Brahmi ( Bacopa monneiri) Part 2 Phytochemistry The phytochemistry of Brahmi ( Bacopa monnieri ) has been extensively studied. The phytochemicals present in the plant are: Saponins called “bacosides” Bacosides are a complex mixture of structurally closely related compounds, glycosides of either jujubogenin or pseudojujubogenin. Bacosides comprise a family of 12 known analogues. They are grouped as major bacopasaponins and minor bacopasaponins. Major bacopasaponins are: bacosides A3, bacopaside II, bacopaside I, bacopaside X, bacopaside N2, bacopasaponin C. Minor components are: bacopasaponin E, bacopasaponin F, bacopaside N1, bacopaside III, bacopaside IV and bacopaside V. Hersaponin Five cucurbitacins: bacitracin A to E. Three phenylethanoid glycosides: monnieraside I-III. They are isolated from aerial parts of Brahmi ( Bacopa monnieri ). Plantioside B T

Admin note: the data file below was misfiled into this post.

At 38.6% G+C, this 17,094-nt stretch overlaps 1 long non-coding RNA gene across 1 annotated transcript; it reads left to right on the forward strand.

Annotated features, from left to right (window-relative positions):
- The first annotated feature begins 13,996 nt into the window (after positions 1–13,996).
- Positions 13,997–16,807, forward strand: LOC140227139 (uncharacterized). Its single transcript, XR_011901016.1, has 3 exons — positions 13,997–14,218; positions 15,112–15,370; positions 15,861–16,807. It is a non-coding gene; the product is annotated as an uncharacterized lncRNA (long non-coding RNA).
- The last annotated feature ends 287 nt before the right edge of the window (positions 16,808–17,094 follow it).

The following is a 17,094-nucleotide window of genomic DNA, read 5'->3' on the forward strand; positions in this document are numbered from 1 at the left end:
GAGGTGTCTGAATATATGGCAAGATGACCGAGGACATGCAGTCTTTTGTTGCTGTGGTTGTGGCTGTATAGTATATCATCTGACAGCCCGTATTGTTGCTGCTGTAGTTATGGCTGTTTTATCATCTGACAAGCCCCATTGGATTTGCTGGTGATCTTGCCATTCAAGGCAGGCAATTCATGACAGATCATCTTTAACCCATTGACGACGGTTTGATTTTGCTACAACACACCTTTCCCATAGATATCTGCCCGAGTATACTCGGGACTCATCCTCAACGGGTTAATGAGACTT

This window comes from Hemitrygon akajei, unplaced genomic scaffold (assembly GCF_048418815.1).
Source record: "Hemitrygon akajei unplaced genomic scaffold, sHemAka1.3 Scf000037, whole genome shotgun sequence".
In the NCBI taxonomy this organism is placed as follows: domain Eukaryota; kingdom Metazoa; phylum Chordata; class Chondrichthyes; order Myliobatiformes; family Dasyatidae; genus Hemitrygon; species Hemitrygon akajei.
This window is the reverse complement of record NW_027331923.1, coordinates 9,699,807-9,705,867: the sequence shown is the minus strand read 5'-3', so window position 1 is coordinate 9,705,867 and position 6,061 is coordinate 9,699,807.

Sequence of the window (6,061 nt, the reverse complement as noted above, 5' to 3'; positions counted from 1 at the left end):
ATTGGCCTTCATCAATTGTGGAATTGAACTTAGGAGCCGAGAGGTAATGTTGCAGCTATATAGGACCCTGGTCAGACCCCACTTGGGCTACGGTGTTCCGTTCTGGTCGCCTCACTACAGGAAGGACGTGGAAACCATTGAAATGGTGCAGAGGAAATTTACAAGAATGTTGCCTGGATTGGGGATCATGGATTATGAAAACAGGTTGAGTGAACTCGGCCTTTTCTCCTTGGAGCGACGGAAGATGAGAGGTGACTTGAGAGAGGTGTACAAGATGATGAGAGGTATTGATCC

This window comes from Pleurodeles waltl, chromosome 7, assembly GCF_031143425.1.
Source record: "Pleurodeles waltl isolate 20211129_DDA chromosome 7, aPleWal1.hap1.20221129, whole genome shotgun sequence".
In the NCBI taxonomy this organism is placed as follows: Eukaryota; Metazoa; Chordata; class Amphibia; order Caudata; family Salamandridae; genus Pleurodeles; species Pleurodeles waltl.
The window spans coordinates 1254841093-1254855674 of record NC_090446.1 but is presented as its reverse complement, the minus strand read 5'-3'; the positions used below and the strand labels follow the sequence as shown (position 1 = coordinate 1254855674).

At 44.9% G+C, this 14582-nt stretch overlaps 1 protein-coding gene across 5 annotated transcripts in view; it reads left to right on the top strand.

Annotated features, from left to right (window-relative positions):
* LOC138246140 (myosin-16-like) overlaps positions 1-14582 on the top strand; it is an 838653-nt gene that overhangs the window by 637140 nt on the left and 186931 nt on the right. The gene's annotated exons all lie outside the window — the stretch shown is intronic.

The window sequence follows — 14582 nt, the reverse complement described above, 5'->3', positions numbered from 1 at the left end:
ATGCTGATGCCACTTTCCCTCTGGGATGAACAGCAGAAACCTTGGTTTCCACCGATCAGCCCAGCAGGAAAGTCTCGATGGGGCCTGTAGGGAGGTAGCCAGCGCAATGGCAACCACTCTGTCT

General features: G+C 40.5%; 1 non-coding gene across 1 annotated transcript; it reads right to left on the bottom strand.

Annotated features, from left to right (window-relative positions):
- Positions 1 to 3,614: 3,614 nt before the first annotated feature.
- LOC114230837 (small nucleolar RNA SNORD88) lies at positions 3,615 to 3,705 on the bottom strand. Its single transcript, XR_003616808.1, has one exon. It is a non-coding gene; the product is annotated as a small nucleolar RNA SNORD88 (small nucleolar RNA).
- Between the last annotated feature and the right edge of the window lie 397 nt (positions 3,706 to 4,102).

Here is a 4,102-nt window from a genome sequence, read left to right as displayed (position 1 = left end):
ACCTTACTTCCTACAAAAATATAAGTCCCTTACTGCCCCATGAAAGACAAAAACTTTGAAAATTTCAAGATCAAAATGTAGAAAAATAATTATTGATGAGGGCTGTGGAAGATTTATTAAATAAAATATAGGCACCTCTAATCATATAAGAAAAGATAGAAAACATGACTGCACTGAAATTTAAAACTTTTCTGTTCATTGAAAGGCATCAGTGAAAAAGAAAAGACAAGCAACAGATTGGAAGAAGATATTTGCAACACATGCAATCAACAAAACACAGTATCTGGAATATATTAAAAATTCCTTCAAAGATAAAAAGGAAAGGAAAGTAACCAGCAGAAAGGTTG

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Brahmi (Bacopa monnieri) Part 1 Introduction The search for effective and safe medicines for neurological disorders is always on. Brahmi is one such medicine used in the Ayurvedic system of medicine. Brahmi corresponds to two plants, Bacopa monnieri and Centella asiatica. Both the plants are used in Ayurvedic system as medhya (beneficial for intellect, enhancing intellect, nootropic) and rasaayana (adaptogen). In Indian system both plants were valued for the treatment of nervine disorders; hence there is confusion regarding morphological identification of Brahmi. Botanists and many researchers have now accepted Bacopa monnieri as Brahmi and Centella asiatica as Mandukaparni, the plant whose leaf resembles the feet of a frog. In Western medicine, certain neurological disorders have limited therapeutic options. As Brahmi (Bacopa monnieri) has proven beneficial effects in neurological and psychiatric disorders, it is imported from Ayurveda and incorporated in modern medical science.